A majority of the detainees have filed for immigration hearings. A "small amount" are in limbo, the ACLU said.

About 400 individuals from the group set to be deported have had their cases reopened. Some are ongoing, many have been granted citizenship, and others have secured protection against removal under the Immigration and Nationality Act or Convention Against Torture.

Rebecca Adducci, ICE Detroit Field Office director, said in April the 6th Circuit ruling was a win for ICE, allowing the agency to resume efforts they began two years ago.

“This decision is a decisive victory further vindicating ICE’s efforts to remove these aliens, many of whom had criminal convictions, to Iraq," she said in a statement. "The court's decision again affirms that each individual fully litigated their cases, receiving exhaustive due process. ICE is now reviewing this decision to determine its next steps.”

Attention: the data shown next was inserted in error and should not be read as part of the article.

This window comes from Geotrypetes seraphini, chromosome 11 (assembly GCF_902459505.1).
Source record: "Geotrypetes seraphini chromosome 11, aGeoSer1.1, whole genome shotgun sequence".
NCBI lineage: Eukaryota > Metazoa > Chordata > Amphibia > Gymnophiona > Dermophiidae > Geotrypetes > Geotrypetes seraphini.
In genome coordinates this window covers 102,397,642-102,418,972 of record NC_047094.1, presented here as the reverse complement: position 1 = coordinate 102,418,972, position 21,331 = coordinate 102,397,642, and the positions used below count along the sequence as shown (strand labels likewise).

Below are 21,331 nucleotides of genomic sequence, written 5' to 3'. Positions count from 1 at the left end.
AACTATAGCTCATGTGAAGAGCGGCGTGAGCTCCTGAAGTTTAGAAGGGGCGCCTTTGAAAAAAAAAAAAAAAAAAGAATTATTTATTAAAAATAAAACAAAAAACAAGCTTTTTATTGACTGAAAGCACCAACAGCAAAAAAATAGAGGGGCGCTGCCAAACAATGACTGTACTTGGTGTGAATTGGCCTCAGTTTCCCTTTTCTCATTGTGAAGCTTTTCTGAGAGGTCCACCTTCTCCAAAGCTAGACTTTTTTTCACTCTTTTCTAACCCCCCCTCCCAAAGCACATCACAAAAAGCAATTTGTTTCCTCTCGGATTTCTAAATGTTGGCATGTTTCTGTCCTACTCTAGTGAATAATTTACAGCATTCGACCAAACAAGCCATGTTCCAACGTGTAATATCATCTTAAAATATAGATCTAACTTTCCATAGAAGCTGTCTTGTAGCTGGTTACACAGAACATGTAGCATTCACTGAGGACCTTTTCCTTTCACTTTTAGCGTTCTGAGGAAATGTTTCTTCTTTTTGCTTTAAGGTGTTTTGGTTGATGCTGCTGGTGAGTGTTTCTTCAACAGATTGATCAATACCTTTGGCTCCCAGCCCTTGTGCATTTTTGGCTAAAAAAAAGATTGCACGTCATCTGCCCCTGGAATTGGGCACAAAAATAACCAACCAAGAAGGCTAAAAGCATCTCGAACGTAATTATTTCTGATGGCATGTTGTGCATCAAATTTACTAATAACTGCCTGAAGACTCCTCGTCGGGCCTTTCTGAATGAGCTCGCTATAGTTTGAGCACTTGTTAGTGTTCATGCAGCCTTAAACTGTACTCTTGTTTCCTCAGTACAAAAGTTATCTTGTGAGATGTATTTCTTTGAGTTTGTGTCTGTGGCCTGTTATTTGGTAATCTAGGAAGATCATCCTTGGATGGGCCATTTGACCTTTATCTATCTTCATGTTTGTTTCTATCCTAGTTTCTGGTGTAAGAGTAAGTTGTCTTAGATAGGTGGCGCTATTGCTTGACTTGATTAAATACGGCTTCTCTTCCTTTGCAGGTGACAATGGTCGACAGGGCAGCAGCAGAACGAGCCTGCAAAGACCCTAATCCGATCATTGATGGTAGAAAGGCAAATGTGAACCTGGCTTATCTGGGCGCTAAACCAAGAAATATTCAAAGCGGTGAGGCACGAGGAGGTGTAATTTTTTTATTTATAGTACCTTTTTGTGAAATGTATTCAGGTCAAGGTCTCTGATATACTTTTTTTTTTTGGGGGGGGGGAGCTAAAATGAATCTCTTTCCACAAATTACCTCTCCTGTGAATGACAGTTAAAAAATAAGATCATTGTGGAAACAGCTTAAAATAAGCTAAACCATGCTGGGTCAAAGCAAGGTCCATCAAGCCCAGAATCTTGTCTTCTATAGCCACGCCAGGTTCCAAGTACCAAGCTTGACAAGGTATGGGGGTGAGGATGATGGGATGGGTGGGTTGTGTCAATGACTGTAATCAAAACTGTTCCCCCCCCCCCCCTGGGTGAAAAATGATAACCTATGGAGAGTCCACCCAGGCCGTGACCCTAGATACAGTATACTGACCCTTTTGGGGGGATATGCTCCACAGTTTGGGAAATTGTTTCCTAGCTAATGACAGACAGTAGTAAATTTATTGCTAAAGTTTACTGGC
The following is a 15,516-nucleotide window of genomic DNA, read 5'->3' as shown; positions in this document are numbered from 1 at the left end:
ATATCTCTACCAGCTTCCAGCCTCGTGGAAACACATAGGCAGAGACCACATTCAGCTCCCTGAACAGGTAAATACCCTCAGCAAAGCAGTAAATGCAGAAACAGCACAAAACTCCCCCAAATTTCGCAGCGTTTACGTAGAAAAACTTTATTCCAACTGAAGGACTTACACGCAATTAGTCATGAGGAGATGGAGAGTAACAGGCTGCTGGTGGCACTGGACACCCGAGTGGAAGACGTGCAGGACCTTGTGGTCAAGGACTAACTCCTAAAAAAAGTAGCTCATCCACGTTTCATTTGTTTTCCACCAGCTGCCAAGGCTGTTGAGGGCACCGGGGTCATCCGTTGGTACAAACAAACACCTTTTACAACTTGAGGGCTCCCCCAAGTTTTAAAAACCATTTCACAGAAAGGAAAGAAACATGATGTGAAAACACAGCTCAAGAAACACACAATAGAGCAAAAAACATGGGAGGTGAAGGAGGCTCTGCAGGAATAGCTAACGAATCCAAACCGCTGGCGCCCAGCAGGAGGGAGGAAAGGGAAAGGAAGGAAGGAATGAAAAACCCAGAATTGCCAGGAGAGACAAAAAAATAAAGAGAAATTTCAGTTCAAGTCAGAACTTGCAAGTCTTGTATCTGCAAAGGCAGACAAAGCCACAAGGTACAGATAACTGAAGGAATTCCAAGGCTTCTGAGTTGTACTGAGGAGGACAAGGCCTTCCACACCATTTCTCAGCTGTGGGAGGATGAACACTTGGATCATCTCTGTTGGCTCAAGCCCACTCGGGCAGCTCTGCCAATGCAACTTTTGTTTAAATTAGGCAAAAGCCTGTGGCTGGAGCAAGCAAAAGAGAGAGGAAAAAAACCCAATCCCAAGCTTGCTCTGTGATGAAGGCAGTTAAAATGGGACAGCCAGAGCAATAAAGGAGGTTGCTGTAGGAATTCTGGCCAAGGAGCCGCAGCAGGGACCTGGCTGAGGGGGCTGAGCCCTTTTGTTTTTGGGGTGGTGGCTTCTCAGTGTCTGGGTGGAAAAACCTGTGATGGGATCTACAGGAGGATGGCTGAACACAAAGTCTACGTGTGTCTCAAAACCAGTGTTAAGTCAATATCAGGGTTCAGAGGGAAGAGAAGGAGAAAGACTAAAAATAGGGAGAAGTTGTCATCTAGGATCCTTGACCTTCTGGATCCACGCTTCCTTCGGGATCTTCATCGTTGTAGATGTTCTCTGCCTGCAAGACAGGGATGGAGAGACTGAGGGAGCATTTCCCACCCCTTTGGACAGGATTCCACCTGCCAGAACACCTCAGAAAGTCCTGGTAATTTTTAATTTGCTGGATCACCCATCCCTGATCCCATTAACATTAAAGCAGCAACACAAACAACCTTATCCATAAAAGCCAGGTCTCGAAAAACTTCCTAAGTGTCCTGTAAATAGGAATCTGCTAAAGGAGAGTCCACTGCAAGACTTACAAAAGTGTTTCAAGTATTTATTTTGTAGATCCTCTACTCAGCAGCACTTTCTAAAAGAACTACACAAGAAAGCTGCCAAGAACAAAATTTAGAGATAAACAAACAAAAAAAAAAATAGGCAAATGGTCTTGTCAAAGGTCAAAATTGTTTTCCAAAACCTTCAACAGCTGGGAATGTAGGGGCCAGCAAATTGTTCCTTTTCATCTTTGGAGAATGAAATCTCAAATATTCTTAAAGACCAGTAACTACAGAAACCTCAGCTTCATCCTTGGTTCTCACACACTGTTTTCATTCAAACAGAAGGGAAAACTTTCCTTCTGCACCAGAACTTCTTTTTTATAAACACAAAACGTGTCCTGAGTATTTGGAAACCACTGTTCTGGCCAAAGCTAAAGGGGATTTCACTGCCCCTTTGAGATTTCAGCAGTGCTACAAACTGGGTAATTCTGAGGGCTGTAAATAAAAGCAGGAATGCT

Adducci could not comment on pending litigation.

Usama “Sam” Hamama of West Bloomfield, the lead plaintiff in the lawsuit, was among Iraqi nationals detained by ICE agents in the raids. Hamama was released in February 2018 from a detention center in St. Clair County after posting a $100,000 bond. Hamama came to the country when he was 11 and had not returned to Iraq.

"You have to understand the families that are being torn apart," Hamama said to lawmakers. "Most of us are men, can you imagine houses broken without fathers and brothers. What are they going to be? We love our community, our Christian faith and most are good people. You people have given us a chance, but a family for two years isn’t enough, a family forever is enough."

srahal@detroitnews.com
Twitter: @SarahRahal_